It and the South Asia Bible Commentary are both very useful resources... along with Liturgical Press's International Bible Commentary (this volume attempts to provide global voices including NA/Eur). These are providing a wider perspective than the typical European/North American viewpoint. The Christian Community Bible is another great non-european resource.
Psalm 1 Wisdom of the Psalms
Psalm 1 serves as an introduction to the whole psalter, which explains why its vocabulary, content and style are rather unusual. Generally, psalms speak for us, and are personal expressions of joy or sorrow, praise or frustration with which we can immediately identify. However, this teaching psalm speaks to us as it compares the happiness of godly people with the sad end of the ungodly. The central theme is how meditating on the law of the Lord leads to blessing.
This psalm speaks to our region’s deep interest in meditation. But it clearly limits what we should meditate on—God’s law—if we want to receive his blessing. It makes it clear that our fate is not determined by karma but by what we do in this present life. We have control over our behaviour and can act in a way that brings blessing. Moreover, this blessing is not simply something we hope to enjoy in a future existence but is also to be enjoyed in the present.
This psalm also speaks to our current obsession with material blessing and prosperity. It reminds us that the blessedness or futility of our lives is not determined by how much we accumulate. It is directly related to how much we listen to and act on the Lord’s revealed will.
1:1 What the Godly Do Not Do
The godly person is introduced with the joyful affirmation Blessed is the one (1:1a), a frequent expression in Psalms and Proverbs. Jesus used it in the Beatitudes at the start of his Sermon on the Mount (Matt 5:1-11). It always refers to blessings from God.
No translation is able to capture the full meaning of the Hebrew word translated “blessed”. Some versions use “happy”, while others use a phrase like “Oh, the joys of those” (NLT). The Hebrew word refers to a desirable state of life that is not open to all, but only to the kind of people described in 1:1-3 (see also 32:1-2; 40:4; Prov 8:34-36; 28:14).
The godly are first identified by what they choose not to do. They refuse to follow a godless way of life by deliberately choosing not to walk in step with the wicked (1:1b). The wicked in the Psalms are not necessarily those who have committed some crime. They are the enemies of God both inside and outside the nation of Israel and are hostile to his people. The godly choose not to dance to their music.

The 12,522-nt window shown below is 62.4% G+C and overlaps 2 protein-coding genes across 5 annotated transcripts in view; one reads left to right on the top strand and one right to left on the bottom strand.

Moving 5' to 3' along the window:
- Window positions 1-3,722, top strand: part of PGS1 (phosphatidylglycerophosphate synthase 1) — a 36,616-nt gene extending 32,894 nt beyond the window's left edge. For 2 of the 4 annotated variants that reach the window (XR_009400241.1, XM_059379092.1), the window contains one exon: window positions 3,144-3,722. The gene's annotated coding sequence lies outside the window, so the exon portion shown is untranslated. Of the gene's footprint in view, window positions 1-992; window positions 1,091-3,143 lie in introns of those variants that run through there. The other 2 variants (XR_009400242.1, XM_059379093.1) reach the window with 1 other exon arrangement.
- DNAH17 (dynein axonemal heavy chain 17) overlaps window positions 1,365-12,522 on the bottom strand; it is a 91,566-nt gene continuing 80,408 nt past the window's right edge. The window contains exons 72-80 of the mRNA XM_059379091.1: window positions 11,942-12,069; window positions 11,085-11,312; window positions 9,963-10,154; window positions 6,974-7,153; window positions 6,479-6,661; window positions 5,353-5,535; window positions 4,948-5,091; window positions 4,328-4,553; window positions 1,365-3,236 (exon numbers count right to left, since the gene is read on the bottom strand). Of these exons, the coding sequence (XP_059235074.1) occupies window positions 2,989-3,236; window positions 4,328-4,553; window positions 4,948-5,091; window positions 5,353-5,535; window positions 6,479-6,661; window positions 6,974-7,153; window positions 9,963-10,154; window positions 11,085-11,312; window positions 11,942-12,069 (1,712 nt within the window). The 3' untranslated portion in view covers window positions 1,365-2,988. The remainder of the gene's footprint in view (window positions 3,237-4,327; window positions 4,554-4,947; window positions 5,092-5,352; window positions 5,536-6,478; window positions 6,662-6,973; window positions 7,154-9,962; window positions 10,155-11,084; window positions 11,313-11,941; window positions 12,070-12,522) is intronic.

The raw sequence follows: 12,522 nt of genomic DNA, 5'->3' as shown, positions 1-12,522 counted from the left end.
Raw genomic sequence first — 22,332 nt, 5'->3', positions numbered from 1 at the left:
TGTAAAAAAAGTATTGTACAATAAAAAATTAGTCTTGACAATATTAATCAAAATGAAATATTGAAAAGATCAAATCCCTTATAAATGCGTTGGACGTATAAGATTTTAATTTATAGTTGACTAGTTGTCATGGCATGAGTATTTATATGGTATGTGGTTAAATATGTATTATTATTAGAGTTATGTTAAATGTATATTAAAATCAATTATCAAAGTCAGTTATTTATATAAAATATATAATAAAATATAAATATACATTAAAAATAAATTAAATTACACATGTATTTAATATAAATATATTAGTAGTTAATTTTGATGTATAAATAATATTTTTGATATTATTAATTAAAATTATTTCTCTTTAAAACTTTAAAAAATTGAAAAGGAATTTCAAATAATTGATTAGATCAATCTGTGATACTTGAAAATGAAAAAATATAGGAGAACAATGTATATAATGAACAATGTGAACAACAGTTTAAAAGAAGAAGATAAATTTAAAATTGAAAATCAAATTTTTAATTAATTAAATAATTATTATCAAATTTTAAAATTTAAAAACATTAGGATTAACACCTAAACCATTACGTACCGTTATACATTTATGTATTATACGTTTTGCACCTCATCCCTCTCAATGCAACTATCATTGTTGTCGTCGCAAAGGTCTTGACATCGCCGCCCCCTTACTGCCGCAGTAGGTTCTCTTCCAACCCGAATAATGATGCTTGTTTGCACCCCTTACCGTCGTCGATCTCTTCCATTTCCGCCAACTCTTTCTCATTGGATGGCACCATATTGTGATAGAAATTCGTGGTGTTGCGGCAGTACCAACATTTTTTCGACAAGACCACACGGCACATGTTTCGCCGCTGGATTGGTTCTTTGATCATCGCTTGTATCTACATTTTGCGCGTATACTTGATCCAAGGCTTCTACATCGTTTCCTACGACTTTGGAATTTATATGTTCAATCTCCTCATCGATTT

Secondly, the godly deliberately choose not to stand in the way that sinners take (1:1c). Sinners are those who fail to walk in God’s ways and allow their failures to become habits that they try to justify. The godly cannot avoid social interaction with such people, but they can refuse to adopt their lifestyles and values (Prov 1:10-19).
Thirdly, the godly do not sit in the company of mockers (1:1d). Mockers are the proud and self-sufficient who refuse to take instruction or correction from God or anyone else (Prov 15:12; Isa 5:11-12; Mal 3:13-15). The godly refuse to associate with them when they make light of the Lord’s law.
Many in South Asia advocate religious pluralism and argue that all roads lead to the same ultimate reality. However, this approach leaves people confused about what is right and wrong and less inclined to check where they are “walking” and “sitting”. Many end up as mockers, dismissing faith and turning to pragmatism and secularism.
1:2 Characteristics of the Godly
Two things characterise the godly. The first is their delight is in the law of the Lord (1:2a). The word translated “delight” could also be translated “concern” or “preoccupation”. The godly continually study God’s law, and their interest does not evaporate when their circumstances change (see Isa 58:3, 13).
This delight leads to the second thing that characterises the godly: meditation on God’s law (1:2b). The idea of meditation is familiar in South Asia, but what did the psalmist mean when he spoke of it? The Hebrew word translated meditate does not simply mean to sit in silence and think about something. Nor does it mean repeating some words over and over again as if they have magical power. Nor does it mean reading simply as an intellectual exercise. We get a better idea of its meaning when we realise that the same word can be used of a lion’s low growling (Isa 31:4) and the cooing of a dove (Isa 38:14). The psalmist is saying that the godly read God’s law aloud or mutter it to themselves as they seek to understand its meaning and act on it (Josh 1:8).
The godly meditate on the law day and night (1:2c). This does not mean that only the elderly and insomniacs can be godly! Nor need we imitate the ancient Jewish sect that arranged to have someone studying the law every hour of the day and night. The point is that the godly maintain unbroken dependence on the law as God’s revealed will.
But what is the law of the Lord? The Hebrew word translated “law” is Torah, which means far more than just the rules and regulations we associate with the word “law”. The Torah embodies all of God’s revealed will: all the stories, statutes and prophecies in the Bible. The godly need to study every part of the Bible in order to understand who God is and what he requires of us if we are to walk according to his moral and ethical way. This is the law that Jesus came not to abolish but to fulfil (Matt 5:17).